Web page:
Make no mistake about it, these regulations and requirements will only get worse with time. And we are fast tracking the honey industry to soon require product testing for purity certification, among other things. And it seems a fair amount right here on this very board are promoting and pushing for it through state honey laws. It all goes hand in hand. Pass the law, then government will find a way to fund it, hire more government employees, and eventually ramifications down the road make it all questionable as to whether it was worth it.

For an industry that produces 1/3 the amount of honey we consume here in the states, we sure are good shots blasting off one toe at a time.   Wink
« Last Edit: May 21, 2010, 04:22:23 PM by BjornBee » Logged

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Xperiment
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« Reply #25 on: May 21, 2010, 08:23:10 PM »

For the time being in TN you can sell upto 150 gallons of honey before you are required to be an inspected facility.

G3

That sounds like a pretty fair limit.   Maybe a little more than fair.

150 gal is quite a lot for a small-scale keeper.

yrs,
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Grandpa Jim
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« Reply #26 on: May 22, 2010, 03:05:18 AM »

When it comes to food safety it is difficult to say who is big enough to regulate and who is not.  I do like the TN rule, does sound more than fare.  Safe food must be assured.  But I would much sooner trust Joe the beekeeper's honey, from down the road, being extracted in his garage (cleaned up, of course, at least for the weekend of extracting) with a dog and a goldfish in the house, than the honey imported from beekeepers using who knows what chemicals and food handling practices (and probably a dog and a cat sitting beside the extractor)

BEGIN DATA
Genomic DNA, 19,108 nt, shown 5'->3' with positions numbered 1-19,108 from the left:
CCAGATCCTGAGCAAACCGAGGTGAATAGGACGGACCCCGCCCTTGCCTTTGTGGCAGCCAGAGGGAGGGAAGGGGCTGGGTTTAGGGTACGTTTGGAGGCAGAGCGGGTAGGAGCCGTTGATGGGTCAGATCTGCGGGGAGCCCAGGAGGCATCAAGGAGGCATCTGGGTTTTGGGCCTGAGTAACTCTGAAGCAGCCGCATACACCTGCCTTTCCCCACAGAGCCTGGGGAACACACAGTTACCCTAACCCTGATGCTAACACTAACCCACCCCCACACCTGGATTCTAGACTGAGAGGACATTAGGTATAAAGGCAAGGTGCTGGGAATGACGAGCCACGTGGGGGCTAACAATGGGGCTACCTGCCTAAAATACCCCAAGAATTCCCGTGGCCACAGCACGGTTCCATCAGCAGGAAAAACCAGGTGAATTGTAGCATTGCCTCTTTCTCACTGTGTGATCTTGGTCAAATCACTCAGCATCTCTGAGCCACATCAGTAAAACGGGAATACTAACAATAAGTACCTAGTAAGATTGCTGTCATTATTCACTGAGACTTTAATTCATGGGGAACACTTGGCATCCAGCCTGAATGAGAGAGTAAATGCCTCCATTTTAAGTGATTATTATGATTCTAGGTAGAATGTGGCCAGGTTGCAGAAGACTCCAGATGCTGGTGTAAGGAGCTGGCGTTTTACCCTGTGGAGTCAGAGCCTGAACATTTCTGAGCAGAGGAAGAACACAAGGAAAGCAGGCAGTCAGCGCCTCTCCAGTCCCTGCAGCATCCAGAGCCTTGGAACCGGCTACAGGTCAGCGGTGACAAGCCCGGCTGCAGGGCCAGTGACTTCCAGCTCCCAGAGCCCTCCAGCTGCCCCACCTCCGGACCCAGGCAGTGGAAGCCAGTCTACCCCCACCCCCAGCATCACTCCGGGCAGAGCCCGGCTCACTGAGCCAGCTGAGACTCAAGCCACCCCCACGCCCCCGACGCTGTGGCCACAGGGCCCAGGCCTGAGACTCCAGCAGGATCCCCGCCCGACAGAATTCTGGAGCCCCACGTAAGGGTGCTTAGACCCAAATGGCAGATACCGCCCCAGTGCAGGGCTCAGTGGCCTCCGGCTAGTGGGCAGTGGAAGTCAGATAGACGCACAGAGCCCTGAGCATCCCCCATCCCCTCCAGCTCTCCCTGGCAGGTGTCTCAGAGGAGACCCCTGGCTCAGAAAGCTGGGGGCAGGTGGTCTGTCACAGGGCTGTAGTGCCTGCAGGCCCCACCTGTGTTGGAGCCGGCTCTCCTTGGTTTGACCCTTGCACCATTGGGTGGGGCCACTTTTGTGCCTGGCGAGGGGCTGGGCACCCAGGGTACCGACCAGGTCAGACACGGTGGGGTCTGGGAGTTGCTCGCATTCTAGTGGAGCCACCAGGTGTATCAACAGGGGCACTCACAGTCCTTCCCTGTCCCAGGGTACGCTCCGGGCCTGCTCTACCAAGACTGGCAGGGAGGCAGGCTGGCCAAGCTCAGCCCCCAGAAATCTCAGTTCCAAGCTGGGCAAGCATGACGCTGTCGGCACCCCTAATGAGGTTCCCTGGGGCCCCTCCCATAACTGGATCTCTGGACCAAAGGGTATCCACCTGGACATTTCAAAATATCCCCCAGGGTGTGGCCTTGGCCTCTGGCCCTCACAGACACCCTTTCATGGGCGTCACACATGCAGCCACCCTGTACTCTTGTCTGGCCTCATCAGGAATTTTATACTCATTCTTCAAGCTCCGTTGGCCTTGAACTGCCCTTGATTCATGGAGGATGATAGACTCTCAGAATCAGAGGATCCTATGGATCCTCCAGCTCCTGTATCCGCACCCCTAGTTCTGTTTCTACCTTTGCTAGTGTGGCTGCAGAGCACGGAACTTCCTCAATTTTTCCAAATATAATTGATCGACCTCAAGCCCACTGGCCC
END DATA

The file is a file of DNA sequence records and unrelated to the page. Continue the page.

Our honey can be tracked back to the point of origin.  It has our name, address and phone number on it.  When we sell to a local market it is a face to face contact with the owner.  Many people buying the honey may recognize your name and know who you are.  If they need to find you they could most likely walk to find you and still be home for supper.  That is a better tracking system then most of the food I get in for my business.  Green beans come in and are marked "packed in New Jersey".  When you look further you find they are "a product of China".  Now if we wanted to track down the guy that grew them could it be done? 

In my experience fees and paper work do not insure propper food handling practices.  Training and responsibility do.  We are responsible, our name is on the line.  With proper food handling training, people will do it right.....again their name is on that jar of honey. 

Bjorn,  How do we get our voices heard?  Where do we start?  Who do we start with?  (I do keep my pitch fork and torch in my truck  grin)
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slacker361
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« Reply #27 on: May 22, 2010, 09:28:47 AM »

does anyone have a link for the federal permits